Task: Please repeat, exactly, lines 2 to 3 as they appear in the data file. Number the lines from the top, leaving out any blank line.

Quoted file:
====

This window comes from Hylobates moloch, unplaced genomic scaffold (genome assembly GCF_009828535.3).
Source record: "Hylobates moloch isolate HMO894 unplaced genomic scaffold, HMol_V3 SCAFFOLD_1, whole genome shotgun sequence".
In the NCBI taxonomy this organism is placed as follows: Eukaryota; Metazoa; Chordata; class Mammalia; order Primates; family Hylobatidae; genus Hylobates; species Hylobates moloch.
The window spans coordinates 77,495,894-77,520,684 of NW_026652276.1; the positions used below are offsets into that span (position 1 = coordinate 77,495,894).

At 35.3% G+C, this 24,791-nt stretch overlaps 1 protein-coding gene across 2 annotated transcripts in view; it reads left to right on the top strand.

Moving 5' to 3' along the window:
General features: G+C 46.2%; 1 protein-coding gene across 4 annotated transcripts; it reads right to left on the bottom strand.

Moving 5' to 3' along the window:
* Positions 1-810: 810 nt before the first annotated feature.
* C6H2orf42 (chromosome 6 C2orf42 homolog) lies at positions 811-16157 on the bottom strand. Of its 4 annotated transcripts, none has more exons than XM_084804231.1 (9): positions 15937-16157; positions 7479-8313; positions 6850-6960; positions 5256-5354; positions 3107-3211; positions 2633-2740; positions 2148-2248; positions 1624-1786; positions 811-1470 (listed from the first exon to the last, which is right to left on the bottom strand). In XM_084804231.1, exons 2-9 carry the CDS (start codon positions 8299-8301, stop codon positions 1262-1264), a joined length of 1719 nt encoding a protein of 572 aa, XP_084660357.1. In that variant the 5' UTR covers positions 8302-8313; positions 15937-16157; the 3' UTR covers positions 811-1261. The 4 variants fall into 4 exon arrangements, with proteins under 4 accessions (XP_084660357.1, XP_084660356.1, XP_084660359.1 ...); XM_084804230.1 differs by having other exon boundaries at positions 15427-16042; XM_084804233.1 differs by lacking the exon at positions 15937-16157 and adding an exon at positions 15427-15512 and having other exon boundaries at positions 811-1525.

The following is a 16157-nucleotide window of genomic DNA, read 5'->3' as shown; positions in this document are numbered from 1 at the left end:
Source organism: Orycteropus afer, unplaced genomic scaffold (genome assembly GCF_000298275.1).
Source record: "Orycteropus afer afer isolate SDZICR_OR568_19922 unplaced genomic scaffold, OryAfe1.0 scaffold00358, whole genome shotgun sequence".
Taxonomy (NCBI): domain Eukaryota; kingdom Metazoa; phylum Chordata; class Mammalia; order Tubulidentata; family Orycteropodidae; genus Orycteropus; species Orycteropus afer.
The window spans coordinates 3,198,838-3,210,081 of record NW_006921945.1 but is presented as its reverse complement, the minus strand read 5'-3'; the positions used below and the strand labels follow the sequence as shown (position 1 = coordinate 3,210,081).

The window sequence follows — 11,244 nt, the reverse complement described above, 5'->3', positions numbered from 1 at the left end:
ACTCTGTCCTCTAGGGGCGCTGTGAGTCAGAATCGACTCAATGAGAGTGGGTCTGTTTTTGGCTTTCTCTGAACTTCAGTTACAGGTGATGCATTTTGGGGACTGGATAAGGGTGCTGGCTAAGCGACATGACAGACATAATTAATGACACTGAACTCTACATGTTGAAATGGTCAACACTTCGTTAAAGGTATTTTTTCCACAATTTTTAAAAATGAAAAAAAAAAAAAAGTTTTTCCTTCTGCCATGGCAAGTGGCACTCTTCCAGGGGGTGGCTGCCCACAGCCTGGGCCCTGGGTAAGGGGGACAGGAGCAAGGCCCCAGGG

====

Source record: "Hylobates moloch isolate HMO894 unplaced genomic scaffold, HMol_V3 SCAFFOLD_1, whole genome shotgun sequence".
In the NCBI taxonomy this organism is placed as follows: Eukaryota; Metazoa; Chordata; class Mammalia; order Primates; family Hylobatidae; genus Hylobates; species Hylobates moloch.